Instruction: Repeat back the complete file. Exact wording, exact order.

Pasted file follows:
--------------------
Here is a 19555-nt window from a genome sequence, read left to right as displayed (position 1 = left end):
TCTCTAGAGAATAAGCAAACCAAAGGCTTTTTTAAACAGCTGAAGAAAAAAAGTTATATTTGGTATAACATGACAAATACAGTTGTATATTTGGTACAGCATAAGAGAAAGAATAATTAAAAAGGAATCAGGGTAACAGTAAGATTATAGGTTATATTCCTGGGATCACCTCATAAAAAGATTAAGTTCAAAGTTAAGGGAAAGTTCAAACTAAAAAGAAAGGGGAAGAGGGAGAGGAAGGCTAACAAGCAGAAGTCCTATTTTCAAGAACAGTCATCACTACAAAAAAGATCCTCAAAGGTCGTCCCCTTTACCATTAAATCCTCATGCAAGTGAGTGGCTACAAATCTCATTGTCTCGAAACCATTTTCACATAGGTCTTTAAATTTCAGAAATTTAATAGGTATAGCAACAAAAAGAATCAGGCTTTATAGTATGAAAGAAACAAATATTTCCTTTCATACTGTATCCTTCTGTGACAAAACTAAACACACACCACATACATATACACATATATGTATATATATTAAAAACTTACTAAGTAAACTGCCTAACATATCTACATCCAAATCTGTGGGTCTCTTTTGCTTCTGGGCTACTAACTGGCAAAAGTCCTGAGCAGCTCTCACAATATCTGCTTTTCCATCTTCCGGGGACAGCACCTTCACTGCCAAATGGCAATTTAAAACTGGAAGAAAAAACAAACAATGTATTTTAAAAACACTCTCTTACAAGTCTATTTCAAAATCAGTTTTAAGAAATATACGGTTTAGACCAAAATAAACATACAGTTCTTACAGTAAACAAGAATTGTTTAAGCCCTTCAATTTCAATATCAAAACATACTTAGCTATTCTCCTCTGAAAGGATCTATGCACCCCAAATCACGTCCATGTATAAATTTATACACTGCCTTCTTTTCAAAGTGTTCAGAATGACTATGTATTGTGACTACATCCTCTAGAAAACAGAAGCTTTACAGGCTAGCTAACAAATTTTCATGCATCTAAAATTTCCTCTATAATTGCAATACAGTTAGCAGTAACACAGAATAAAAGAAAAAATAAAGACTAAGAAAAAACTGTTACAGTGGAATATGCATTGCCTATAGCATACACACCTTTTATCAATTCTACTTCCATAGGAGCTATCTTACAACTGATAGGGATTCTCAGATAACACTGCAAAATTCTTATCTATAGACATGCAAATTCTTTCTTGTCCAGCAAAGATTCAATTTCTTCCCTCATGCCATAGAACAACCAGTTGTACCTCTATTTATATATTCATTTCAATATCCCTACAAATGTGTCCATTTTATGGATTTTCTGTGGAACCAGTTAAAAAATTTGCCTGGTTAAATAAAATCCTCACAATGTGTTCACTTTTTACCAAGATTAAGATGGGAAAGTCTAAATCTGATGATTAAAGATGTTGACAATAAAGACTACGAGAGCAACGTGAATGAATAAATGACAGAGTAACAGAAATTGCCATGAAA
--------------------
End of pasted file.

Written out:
Here is a 19555-nt window from a genome sequence, read left to right as displayed (position 1 = left end):
TCTCTAGAGAATAAGCAAACCAAAGGCTTTTTTAAACAGCTGAAGAAAAAAAGTTATATTTGGTATAACATGACAAATACAGTTGTATATTTGGTACAGCATAAGAGAAAGAATAATTAAAAAGGAATCAGGGTAACAGTAAGATTATAGGTTATATTCCTGGGATCACCTCATAAAAAGATTAAGTTCAAAGTTAAGGGAAAGTTCAAACTAAAAAGAAAGGGGAAGAGGGAGAGGAAGGCTAACAAGCAGAAGTCCTATTTTCAAGAACAGTCATCACTACAAAAAAGATCCTCAAAGGTCGTCCCCTTTACCATTAAATCCTCATGCAAGTGAGTGGCTACAAATCTCATTGTCTCGAAACCATTTTCACATAGGTCTTTAAATTTCAGAAATTTAATAGGTATAGCAACAAAAAGAATCAGGCTTTATAGTATGAAAGAAACAAATATTTCCTTTCATACTGTATCCTTCTGTGACAAAACTAAACACACACCACATACATATACACATATATGTATATATATTAAAAACTTACTAAGTAAACTGCCTAACATATCTACATCCAAATCTGTGGGTCTCTTTTGCTTCTGGGCTACTAACTGGCAAAAGTCCTGAGCAGCTCTCACAATATCTGCTTTTCCATCTTCCGGGGACAGCACCTTCACTGCCAAATGGCAATTTAAAACTGGAAGAAAAAACAAACAATGTATTTTAAAAACACTCTCTTACAAGTCTATTTCAAAATCAGTTTTAAGAAATATACGGTTTAGACCAAAATAAACATACAGTTCTTACAGTAAACAAGAATTGTTTAAGCCCTTCAATTTCAATATCAAAACATACTTAGCTATTCTCCTCTGAAAGGATCTATGCACCCCAAATCACGTCCATGTATAAATTTATACACTGCCTTCTTTTCAAAGTGTTCAGAATGACTATGTATTGTGACTACATCCTCTAGAAAACAGAAGCTTTACAGGCTAGCTAACAAATTTTCATGCATCTAAAATTTCCTCTATAATTGCAATACAGTTAGCAGTAACACAGAATAAAAGAAAAAATAAAGACTAAGAAAAAACTGTTACAGTGGAATATGCATTGCCTATAGCATACACACCTTTTATCAATTCTACTTCCATAGGAGCTATCTTACAACTGATAGGGATTCTCAGATAACACTGCAAAATTCTTATCTATAGACATGCAAATTCTTTCTTGTCCAGCAAAGATTCAATTTCTTCCCTCATGCCATAGAACAACCAGTTGTACCTCTATTTATATATTCATTTCAATATCCCTACAAATGTGTCCATTTTATGGATTTTCTGTGGAACCAGTTAAAAAATTTGCCTGGTTAAATAAAATCCTCACAATGTGTTCACTTTTTACCAAGATTAAGATGGGAAAGTCTAAATCTGATGATTAAAGATGTTGACAATAAAGACTACGAGAGCAACGTGAATGAATAAATGACAGAGTAACAGAAATTGCCATGAAA